For a Multivariate Gaussian Distribution The formula of Multivariate Normal Distribution The geometric properties

I am a bit confused about the derivation of sigma Derivation of sigma

The deduction of sigma from Christopher Bishop's book- Pattern recognition and machine learning

I am confused that I still cannot get the details of the derivation of sigma.

Could anyone help me with the process from having known $\Sigma u_i=\lambda_i u_i$ and $u_i $is orthonormal, to the result of $\Sigma=\sum^D_i \lambda_i u_i u_i^T$?


From $\Sigma u_i = \lambda_i u_i$, we can get by multiply $u_i^T$ on the right sides $$ \Sigma u_i u_i^T = \lambda_i u_iu_i^T, \quad i=1, \ldots, D. $$ Now, let us sum up $D$ equations above, which leads to $$\Sigma \sum_i u_i u_i^T = \sum_i \lambda_i u_iu_i^T.$$ Let $U=[u_1, \ldots, u_D]$, a column-binded matrix from $\{u_i\}_{i=1}^D$. If $u_i$'s are orthonormal (i.e. $\sum_i u_i u_i^T=U U^T = I$), we now conclude $$\sum_i \lambda_i u_iu_i^T = \Sigma \sum_i u_i u_i^T=\Sigma.$$

As whuber suggested, the eigenvectors should satisfy orthonormality, not just orthogonality. OP would be better to check this condition.

Hope this helps.

  • $\begingroup$ +1 -- but your argument is a little incomplete. Orthonormality of the $u_i$ does not (in itself) imply $UU^\prime = I:$ you also need that there are $D$ of the $u_i.$ I realize this is implicit in your argument, but making it explicit may assist the reader in understanding the key ideas. $\endgroup$
    – whuber
    Jan 31 '20 at 23:23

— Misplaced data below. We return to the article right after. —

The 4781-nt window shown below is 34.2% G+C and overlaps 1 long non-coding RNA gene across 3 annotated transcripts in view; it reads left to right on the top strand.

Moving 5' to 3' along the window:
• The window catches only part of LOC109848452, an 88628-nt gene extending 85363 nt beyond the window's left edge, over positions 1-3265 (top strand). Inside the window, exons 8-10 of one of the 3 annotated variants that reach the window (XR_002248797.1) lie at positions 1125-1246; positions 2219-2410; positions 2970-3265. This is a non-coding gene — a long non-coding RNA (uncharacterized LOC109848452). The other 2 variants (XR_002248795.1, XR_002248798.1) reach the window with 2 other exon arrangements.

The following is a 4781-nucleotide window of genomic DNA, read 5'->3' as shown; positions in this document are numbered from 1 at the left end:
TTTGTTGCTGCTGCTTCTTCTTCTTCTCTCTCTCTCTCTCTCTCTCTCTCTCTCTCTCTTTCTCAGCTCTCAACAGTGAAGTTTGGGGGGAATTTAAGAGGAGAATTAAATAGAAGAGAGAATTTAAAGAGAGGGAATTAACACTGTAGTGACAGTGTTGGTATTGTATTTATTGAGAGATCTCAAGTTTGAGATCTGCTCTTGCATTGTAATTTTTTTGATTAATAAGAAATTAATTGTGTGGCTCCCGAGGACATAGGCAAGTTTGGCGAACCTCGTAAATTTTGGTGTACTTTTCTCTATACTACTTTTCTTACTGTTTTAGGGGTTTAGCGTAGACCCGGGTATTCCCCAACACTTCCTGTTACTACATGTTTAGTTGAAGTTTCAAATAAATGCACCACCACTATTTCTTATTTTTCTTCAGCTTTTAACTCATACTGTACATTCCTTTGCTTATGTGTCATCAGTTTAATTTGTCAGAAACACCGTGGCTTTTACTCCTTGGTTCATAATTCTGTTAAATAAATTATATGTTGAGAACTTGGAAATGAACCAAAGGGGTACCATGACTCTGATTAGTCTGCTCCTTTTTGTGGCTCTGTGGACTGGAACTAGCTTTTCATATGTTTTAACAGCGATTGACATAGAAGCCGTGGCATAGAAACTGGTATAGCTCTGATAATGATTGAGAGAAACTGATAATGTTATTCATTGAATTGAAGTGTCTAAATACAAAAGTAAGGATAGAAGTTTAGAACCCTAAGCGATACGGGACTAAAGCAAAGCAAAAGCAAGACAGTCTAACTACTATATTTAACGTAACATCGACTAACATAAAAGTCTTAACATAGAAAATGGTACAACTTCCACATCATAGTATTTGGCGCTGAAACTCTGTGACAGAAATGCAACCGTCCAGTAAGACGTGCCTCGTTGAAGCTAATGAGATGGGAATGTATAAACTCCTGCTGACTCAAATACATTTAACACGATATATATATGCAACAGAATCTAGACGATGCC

• $\begingroup$ @whuber Agreed. I made an edit based on your suggestion. Thanks! $\endgroup$
    – inmybrain
    Feb 1 '20 at 3:23
  • $\begingroup$ @inmybrain Thank you for your prompt and useful answer. I think ui(i=1,...,D) is the elements of the vector U. Thus, the transpose of ui is equal to ui,because ui itself is a scalor not a vector. Could you please tell me whether my thoughts is correct? U is the mean so it is a D*1 vector, and vector x as observation, is also a D*1 vector, the sigma covariance matrix is a D*D matrix, is that right? $\endgroup$
    – Cici Yang
    Feb 1 '20 at 15:05
  • $\begingroup$ @CiciYang I'm afraid to say it is not. $u_i$ is a $D$-dimensional vector, as $x$ is. $\Sigma$ is a $D \times D$ matrix. $\endgroup$
    – inmybrain
    Feb 1 '20 at 23:20
  • $\begingroup$ @@inmybrain Can you please explain why (sum uiui(transpose)=UU(transpose)? While using matrix multiplication I can get UU(transpose)=I, I still can not get why sum uiui(transpose)=UU(transpose) exists. I assume that U is a D*D matrix with D column and observations. Is that right? Is there an intuitive way to explain why the sum of the uiui(T)=UU(T)? Thank you. $\endgroup$
    – Cici Yang
    Feb 2 '20 at 6:14

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